Whilst all our settings have toy animals, we believe there is no substitute for the real thing! Allowing children to interact with animals gives them the chance to learn in a greater, richer and in a more immersed way.
We love receiving visits from St. George’s Nursery’s super friendly dog – Julio. Previously we have also had visits from a range of different animals such as kittens, a barn owl, guinea pigs and chicks. We have and have had many ‘resident’ pets too at nursery, from snails and fish to caterpillars and rabbits!
It can be particularly beneficial for children with SEND but there are plenty of benefits that animals provide for all children – some are listed below!
Looking after pets and understanding and considering their needs is a huge building block to developing empathy. Pets teach children how to be gentle, compassionate and considerate, as well as to understand boundaries and the importance of caring for others, especially those that are unable to care for themselves. The children learn how to be patient with the animals and how to treat them kindly, which can in turn help them to understand to treat people in the same way.
By interacting with different animals, children are exposed to what else exists in the wider world, what their different needs are, and why we should care for them, all which links nicely with our curriculum.
We have found that many children, especially those that are usually more quiet, really come out of their shell. They are interested and intrigued and want to interact with the animal as well as with their peers.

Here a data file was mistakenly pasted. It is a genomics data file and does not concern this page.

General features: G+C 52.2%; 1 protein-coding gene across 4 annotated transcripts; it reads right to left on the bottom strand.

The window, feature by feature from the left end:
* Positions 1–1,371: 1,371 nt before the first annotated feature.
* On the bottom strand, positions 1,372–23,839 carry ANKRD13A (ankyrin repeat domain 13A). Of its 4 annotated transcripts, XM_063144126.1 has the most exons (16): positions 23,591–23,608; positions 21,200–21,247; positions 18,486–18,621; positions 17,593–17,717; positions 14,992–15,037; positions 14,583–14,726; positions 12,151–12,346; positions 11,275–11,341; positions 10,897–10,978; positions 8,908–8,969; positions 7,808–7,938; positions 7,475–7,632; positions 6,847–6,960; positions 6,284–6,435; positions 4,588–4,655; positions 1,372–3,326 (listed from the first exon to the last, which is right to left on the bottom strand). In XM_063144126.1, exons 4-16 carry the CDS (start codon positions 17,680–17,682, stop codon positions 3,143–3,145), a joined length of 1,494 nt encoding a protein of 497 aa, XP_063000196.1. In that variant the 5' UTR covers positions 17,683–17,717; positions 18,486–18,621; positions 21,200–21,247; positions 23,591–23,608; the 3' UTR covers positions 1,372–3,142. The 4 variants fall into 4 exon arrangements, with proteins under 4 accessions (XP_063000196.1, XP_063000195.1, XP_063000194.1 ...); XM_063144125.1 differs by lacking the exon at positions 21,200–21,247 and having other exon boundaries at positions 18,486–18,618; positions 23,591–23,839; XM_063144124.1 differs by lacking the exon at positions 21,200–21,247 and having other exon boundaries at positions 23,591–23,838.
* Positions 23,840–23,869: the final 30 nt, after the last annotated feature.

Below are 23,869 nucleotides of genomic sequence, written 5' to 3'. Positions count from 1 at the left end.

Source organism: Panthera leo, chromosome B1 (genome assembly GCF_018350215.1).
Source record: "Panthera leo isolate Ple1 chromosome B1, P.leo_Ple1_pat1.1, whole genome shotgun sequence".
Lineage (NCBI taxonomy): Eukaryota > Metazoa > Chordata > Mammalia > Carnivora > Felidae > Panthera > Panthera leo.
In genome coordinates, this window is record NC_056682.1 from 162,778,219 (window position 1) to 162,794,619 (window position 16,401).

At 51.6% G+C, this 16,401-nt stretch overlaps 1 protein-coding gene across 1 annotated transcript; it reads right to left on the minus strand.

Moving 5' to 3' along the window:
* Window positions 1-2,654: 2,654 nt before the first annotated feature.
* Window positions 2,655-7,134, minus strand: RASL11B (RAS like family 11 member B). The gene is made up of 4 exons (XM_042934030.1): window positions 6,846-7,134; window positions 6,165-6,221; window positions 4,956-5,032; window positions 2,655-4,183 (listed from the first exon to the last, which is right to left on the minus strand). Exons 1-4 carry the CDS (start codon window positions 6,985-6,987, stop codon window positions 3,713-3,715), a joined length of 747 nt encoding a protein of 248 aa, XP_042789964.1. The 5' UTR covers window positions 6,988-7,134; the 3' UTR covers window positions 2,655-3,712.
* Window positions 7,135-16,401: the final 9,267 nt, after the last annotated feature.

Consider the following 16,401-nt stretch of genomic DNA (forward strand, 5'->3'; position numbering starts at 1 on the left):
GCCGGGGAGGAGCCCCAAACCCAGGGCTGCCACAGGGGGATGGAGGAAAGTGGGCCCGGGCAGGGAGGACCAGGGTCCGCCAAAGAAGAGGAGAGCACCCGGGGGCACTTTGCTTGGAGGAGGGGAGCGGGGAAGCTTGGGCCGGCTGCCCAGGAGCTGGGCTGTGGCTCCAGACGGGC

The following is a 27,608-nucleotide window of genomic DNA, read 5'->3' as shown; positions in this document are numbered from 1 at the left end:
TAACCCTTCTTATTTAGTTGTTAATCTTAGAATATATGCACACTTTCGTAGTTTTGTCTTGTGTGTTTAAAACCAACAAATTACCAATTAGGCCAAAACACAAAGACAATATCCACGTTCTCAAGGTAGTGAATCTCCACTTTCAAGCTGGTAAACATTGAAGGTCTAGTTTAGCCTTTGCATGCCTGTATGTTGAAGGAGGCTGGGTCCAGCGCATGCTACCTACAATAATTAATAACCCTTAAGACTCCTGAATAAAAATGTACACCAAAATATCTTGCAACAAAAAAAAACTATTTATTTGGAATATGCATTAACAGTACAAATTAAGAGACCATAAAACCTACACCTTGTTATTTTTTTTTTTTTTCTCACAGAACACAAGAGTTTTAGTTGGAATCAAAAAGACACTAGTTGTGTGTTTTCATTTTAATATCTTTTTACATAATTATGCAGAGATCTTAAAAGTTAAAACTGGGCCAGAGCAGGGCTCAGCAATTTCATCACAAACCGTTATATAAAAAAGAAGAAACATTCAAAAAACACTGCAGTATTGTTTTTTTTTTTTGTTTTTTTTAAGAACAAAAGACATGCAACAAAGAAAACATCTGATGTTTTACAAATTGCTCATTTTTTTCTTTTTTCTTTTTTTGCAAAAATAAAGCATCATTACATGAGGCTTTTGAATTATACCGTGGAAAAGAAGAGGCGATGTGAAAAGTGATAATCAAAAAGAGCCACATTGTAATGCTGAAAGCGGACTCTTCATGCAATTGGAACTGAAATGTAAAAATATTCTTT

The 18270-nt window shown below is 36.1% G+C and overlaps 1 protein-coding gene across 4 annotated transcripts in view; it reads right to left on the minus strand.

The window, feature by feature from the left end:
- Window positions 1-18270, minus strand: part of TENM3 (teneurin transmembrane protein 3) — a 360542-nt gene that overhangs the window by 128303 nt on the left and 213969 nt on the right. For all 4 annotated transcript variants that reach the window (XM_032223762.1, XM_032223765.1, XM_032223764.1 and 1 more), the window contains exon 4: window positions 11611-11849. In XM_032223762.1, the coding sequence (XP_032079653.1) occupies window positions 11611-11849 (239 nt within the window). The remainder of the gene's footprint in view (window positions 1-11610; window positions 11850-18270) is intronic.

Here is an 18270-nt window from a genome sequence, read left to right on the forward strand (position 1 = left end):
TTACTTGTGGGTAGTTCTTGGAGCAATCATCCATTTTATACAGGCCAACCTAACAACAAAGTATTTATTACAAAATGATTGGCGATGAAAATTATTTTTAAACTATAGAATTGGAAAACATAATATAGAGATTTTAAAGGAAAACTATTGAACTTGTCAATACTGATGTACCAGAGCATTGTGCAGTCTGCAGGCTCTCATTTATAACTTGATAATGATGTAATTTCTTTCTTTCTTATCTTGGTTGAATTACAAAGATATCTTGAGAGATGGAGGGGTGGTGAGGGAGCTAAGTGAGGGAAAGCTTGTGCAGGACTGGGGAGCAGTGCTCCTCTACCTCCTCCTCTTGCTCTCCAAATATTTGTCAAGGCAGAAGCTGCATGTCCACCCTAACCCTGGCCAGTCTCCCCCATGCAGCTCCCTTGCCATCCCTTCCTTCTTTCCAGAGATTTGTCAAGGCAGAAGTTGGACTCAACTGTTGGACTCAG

The task of looking after a pet, and all the responsibilities that come with it, can help children to develop certain habits such as self-discipline and punctuality as well as tidiness. All of these can help children both in their home lives, nursery lives and later on in their lives.
Having a pet around builds on a child’s natural curiosity and encourages them to be more inquisitive as well as to question and interact and connect more.
In particular, animals can help children’s reading skills. Research has shown that children who may be reluctant to read out loud feel more confident reading to animals as they see them as a non-judgemental companion!
Pets are known to have calming qualities and stroking their fur has been found to act a form of therapy, leading to lower blood pressure, which subsequently can lower anxiety levels.
Furthermore, pets provide a sense of security, comfort and companionship, which again in turn reduces anxiety, apprehension or worry.
Having a pet in the classroom brings high levels of enjoyment and joy. Moreover, playing with pets often encourages children to be active promoting a healthy lifestyle.